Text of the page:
Commentary | Education

Lessons—Are the Three R’s Crowding Out P.E.?

These pieces originally appeared as a weekly column entitled “Lessons” in The New York Times between 1999 and 2003.


Are the Three R’s Crowding Out P.E.?

By Richard Rothstein

UNIVERSITY CITY, Mo. — Over the nine years that Pat Oligschlaeger has taught physical education at Flynn Park Elementary School in this St. Louis suburb, he has seen a marked decline in his pupils’ fitness.

“You can tell just by looking at them” that they are out of shape, he said. “They are sitting in front of TV, not playing at sports.”

His test records show that, for example, in 1993 half his fourth graders could do a pull-up, averaging about five each. This year only a third could do one.

Flynn Park pupils, about half of them black and a third low-income, now get only 100 minutes of weekly physical education, less than when Mr. Oligschlaeger first started here and less than the 30 minutes of daily exercise considered by many experts to be the minimum for good health. Yet even 100 minutes is twice what the State of Missouri requires of its elementary schools.

Nationally, only 29 percent of high school students had daily physical education last year, down from 42 percent in 1991. With the percentage of overweight children doubling in the last 30 years, diseases like adult-onset diabetes, cardiovascular disorders and osteoporosis are diagnosed more often in the young.

Is all this an unintended consequence of raising academic standards? Are schools squeezing in more math by eliminating gym?

Sandra Perlmutter, director of the President’s Council on Physical Fitness and Sports, thinks so. This curricular shift, she says, makes it more likely that a health crisis will develop when today’s inactive youths become adults. And it may be impeding the very learning that educators hope to promote when they schedule more academic time.

Children need exercise to learn. Scientists say it is plausible that by promoting blood flow to the brain, physical activity increases cognitive power. Many teachers believe that adolescents find it harder to concentrate when exercise breaks are not scheduled.

Two years ago, Virginia stopped requiring physical education in elementary and middle schools. In 1996, Massachusetts did so for high schools. By last year, only 61 percent of Massachusetts high school students had gym class even once a week, down from 80 percent five years earlier.
Other states have also eliminated such mandates. They claim to be reflecting the national reform movement to test achievement (“outputs”) rather than specify the number of minutes (“inputs”) spent on each subject. But in practice, students and schools are held accountable for proficiency only in academics, not physical fitness.

This is not the only cause of young people’s excess weight. As Mr. Oligschlaeger noted, more children now sit at home in front of computers and television. And they have more homework. Fewer participate in neighborhood sports, or just run around at play. Government data show that even walking and bicycling by children ages 5 to 15 dropped 40 percent from 1977 to 1995.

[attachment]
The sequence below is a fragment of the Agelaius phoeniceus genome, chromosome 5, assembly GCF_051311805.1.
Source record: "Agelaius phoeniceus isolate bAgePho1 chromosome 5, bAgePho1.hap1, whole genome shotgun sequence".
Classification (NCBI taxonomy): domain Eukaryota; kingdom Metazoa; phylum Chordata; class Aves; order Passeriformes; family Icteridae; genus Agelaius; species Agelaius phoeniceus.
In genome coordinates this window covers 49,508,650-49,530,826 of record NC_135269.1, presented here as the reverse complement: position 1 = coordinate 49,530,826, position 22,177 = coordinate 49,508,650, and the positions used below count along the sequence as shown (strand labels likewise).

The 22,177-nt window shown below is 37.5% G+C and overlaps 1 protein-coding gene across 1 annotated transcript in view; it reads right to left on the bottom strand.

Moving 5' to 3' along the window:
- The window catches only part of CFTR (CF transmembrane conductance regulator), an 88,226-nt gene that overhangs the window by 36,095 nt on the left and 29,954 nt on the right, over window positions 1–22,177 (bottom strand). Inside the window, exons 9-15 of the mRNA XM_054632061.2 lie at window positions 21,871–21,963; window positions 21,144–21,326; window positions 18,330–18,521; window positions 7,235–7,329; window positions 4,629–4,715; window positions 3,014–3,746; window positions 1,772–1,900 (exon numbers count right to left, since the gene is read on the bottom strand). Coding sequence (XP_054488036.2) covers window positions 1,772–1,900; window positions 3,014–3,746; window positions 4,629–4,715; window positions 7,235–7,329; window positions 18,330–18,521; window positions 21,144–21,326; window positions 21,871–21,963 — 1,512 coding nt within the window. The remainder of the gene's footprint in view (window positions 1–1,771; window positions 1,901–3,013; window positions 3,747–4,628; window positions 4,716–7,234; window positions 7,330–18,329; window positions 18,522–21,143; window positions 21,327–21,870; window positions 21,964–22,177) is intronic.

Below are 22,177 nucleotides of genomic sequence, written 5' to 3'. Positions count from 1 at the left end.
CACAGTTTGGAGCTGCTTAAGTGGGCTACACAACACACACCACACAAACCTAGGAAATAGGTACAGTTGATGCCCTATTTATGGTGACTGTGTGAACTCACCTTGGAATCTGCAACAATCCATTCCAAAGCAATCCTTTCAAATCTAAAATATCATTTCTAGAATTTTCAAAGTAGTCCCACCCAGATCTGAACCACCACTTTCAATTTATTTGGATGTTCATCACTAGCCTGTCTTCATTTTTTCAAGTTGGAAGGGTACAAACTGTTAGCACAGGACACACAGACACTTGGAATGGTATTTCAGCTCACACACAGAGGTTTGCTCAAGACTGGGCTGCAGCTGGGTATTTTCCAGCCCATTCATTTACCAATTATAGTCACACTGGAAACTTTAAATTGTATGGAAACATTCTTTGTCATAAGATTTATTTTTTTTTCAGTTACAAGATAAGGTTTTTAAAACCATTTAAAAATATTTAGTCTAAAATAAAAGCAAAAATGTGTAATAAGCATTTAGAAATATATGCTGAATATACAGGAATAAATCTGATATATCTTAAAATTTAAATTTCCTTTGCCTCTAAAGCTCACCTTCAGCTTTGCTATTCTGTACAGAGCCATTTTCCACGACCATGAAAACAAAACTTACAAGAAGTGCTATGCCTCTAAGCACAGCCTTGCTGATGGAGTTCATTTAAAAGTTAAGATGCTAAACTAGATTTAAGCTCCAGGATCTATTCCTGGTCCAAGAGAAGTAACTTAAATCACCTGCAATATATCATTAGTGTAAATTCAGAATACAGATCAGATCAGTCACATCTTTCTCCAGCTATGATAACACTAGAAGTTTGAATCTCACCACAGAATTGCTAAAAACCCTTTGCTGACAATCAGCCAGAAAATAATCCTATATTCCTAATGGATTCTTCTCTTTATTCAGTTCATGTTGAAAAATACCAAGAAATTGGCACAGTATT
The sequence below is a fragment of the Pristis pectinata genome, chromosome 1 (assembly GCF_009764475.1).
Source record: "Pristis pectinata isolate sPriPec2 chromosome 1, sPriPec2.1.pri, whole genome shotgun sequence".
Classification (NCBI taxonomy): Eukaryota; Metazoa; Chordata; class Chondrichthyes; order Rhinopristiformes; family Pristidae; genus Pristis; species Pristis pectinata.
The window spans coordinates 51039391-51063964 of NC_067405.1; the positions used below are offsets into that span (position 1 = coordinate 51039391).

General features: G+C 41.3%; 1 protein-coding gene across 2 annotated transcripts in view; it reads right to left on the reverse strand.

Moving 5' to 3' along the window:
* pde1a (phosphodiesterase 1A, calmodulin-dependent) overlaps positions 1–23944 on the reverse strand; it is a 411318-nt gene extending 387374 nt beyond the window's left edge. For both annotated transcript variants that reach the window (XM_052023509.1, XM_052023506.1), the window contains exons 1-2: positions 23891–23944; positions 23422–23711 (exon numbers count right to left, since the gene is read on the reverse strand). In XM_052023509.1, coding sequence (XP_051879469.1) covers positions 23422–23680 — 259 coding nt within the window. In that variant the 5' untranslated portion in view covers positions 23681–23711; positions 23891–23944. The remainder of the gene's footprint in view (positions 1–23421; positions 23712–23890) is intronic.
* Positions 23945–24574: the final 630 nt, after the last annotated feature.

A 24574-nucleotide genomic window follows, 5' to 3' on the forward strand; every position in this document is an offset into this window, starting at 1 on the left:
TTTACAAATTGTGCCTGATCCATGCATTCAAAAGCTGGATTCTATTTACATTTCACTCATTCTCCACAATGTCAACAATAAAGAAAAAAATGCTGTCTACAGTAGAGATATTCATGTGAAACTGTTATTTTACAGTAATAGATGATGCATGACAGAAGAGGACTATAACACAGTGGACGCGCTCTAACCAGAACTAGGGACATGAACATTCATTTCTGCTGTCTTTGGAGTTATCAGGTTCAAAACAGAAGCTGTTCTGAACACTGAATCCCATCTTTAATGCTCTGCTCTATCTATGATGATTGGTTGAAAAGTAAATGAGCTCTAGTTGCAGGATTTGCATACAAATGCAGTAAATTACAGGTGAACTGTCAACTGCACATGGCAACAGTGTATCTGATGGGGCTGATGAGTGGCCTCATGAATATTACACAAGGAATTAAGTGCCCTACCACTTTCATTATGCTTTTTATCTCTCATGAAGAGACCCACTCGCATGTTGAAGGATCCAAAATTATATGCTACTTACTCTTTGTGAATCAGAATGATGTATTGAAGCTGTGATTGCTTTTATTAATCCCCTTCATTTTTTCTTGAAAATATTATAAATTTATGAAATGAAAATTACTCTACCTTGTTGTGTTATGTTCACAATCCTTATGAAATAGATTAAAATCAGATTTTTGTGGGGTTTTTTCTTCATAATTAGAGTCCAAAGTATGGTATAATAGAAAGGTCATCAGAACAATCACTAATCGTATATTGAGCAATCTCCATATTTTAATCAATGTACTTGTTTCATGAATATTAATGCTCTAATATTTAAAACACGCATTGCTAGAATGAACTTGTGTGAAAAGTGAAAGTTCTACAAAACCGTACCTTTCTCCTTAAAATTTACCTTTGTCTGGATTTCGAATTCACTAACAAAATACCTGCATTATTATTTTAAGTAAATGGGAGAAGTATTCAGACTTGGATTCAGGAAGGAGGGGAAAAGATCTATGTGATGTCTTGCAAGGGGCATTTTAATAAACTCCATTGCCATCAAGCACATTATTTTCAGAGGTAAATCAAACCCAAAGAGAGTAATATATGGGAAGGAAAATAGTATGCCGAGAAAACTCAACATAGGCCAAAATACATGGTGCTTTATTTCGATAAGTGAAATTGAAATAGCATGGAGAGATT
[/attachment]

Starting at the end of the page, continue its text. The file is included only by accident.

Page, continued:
Diets, meanwhile, include more fatty fast foods and sugar-loaded soda. Adolescent boys now consume, on average, about 28 ounces of soft drinks daily, almost twice their consumption of 20 years ago. This all contributes to what the surgeon general calls “an obesity epidemic.”

Dinners at fast-food outlets result in part from economic changes (perhaps including welfare reform) that put more mothers in the work force and have more parents working longer hours. If fried and fatty fast foods replace more wholesome meals at home, long- term health risks increase.

Schools themselves also promote poor diets, no matter what they teach in health classes. To raise revenue, schools now negotiate lucrative contracts for soft-drink and chips distributors to place vending machines on school grounds. The arrangement often finances extracurricular activities, but by harming children’s health and cognition, it also handicaps learning.

As with so much in education, such trends hurt minority pupils the most. Black and Hispanic youths have the lowest rates of participation in physical activity, both inside and outside the school, a factor that contributes to a disparity in obesity rates: while 24 percent of white adolescents are obese, the rate is 31 percent for blacks and 30 percent for Hispanics.

This places minority children most at risk for health problems when they become adults, with higher death rates from inactivity. Daily exercise at school is even more important for those who live where outdoor play is unsafe and who are thus kept indoors watching television. Yet these are the very children whose academic achievement is lower and so are now more likely to take extra classes in basic skills, making it more difficult to take gym, even where it is offered as an elective. Requirements to attend after-school remedial classes also reduce opportunities for exercise.

Yes, we want more attention paid to academics. But if children now exercise less when school lets out, preparing adults healthy enough to use academic skills will require more time in gym classes, not less.

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